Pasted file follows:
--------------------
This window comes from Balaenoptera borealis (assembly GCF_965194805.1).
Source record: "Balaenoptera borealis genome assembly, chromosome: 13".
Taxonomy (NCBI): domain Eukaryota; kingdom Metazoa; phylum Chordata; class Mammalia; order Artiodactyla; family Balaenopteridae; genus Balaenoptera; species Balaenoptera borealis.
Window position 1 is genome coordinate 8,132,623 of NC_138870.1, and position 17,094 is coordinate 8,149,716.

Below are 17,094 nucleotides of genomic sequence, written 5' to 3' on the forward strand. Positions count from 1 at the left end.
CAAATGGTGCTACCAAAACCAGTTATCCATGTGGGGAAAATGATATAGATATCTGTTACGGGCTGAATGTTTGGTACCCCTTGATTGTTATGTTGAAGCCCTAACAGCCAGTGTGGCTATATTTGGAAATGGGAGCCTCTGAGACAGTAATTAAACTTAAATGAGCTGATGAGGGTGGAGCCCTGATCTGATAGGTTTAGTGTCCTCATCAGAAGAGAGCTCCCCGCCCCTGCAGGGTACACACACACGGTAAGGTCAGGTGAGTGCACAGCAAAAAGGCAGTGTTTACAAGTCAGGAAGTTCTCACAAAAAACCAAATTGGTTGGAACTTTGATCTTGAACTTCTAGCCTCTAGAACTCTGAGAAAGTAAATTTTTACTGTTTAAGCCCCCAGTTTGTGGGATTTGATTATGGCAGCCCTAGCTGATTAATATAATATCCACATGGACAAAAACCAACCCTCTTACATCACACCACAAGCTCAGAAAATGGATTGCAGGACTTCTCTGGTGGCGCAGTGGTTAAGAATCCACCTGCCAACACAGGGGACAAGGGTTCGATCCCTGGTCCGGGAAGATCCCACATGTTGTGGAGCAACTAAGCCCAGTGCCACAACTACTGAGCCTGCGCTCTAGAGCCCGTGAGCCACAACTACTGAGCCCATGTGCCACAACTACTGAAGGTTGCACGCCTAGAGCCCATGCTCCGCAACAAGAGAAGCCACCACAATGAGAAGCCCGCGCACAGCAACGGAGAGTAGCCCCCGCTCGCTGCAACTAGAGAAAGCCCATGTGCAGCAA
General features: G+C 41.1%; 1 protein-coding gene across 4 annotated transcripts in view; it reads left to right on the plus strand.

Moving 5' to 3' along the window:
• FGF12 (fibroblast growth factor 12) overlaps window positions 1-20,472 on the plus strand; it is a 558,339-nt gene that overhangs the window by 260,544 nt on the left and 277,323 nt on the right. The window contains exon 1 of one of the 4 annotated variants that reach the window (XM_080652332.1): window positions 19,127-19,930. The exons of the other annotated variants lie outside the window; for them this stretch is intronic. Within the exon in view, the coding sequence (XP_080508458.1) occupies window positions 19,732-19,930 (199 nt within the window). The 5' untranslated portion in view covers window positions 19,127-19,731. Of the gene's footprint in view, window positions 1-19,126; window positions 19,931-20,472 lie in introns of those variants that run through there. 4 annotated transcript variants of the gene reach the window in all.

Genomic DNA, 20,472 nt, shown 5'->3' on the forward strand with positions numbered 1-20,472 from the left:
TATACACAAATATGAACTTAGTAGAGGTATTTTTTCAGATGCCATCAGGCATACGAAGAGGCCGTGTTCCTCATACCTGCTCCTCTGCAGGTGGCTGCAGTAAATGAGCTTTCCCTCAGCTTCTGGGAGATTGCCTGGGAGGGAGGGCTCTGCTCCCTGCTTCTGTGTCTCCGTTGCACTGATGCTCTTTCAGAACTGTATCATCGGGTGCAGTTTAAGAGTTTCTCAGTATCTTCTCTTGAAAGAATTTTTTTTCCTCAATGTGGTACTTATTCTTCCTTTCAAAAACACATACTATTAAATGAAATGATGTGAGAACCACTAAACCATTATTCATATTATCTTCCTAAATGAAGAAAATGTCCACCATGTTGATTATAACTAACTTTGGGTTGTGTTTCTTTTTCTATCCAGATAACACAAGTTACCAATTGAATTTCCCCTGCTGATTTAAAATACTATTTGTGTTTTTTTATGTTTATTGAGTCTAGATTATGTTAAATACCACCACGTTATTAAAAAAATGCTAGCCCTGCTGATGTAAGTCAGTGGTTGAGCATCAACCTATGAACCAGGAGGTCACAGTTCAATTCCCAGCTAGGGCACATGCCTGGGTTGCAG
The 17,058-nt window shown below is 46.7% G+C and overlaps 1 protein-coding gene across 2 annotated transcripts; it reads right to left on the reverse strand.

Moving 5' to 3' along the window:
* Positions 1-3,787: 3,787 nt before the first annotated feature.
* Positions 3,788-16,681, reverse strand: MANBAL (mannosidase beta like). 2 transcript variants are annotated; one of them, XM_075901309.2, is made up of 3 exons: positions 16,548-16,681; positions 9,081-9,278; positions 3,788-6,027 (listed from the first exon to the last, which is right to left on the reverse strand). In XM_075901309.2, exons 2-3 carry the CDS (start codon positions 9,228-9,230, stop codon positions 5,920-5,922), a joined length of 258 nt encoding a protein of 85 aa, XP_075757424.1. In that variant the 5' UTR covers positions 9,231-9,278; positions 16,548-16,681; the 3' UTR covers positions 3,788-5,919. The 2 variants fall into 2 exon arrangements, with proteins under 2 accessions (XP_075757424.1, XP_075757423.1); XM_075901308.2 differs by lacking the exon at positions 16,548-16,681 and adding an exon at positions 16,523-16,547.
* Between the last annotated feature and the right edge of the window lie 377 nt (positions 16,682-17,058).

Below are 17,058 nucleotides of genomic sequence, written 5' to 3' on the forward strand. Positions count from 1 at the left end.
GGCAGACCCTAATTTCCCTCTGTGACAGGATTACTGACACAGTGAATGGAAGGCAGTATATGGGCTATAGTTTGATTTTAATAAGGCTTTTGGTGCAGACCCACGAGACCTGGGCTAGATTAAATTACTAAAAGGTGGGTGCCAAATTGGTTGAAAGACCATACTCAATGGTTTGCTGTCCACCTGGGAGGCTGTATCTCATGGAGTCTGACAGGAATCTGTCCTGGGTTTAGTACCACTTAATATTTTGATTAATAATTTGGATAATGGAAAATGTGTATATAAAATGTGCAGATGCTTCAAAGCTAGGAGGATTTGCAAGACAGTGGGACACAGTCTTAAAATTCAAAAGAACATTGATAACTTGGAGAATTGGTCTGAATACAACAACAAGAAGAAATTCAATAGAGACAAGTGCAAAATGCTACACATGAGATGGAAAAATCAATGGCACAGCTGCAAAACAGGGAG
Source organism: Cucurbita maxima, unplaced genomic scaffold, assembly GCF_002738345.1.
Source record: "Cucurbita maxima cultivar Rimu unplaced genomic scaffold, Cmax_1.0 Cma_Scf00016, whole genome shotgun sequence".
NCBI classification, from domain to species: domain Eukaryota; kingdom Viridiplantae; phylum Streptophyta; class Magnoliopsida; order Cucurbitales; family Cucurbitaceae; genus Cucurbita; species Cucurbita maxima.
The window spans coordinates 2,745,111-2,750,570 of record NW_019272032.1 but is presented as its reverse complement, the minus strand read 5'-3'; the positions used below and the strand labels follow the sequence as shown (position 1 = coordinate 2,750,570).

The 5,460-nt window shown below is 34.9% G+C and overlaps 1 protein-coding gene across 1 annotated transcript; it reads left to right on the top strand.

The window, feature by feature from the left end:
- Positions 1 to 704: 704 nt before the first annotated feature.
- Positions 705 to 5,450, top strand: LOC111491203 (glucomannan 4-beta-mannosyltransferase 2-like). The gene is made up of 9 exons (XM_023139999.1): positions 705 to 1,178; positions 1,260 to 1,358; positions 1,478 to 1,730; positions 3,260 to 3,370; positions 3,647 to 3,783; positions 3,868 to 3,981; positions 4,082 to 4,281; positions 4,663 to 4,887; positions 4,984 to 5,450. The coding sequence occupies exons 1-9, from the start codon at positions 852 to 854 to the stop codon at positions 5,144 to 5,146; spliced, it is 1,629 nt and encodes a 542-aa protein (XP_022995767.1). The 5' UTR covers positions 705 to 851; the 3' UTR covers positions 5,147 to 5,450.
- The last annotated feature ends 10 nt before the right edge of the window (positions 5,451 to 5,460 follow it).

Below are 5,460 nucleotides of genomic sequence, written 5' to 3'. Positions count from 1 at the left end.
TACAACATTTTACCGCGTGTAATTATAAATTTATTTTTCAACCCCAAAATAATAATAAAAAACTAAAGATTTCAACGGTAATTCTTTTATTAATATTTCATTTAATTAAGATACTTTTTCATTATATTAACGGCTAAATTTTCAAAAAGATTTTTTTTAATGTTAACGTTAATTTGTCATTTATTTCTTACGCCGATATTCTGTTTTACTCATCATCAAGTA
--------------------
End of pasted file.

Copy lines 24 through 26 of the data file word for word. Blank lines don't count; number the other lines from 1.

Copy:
The window, feature by feature from the left end:
- Positions 1 to 704: 704 nt before the first annotated feature.
- Positions 705 to 5,450, top strand: LOC111491203 (glucomannan 4-beta-mannosyltransferase 2-like). The gene is made up of 9 exons (XM_023139999.1): positions 705 to 1,178; positions 1,260 to 1,358; positions 1,478 to 1,730; positions 3,260 to 3,370; positions 3,647 to 3,783; positions 3,868 to 3,981; positions 4,082 to 4,281; positions 4,663 to 4,887; positions 4,984 to 5,450. The coding sequence occupies exons 1-9, from the start codon at positions 852 to 854 to the stop codon at positions 5,144 to 5,146; spliced, it is 1,629 nt and encodes a 542-aa protein (XP_022995767.1). The 5' UTR covers positions 705 to 851; the 3' UTR covers positions 5,147 to 5,450.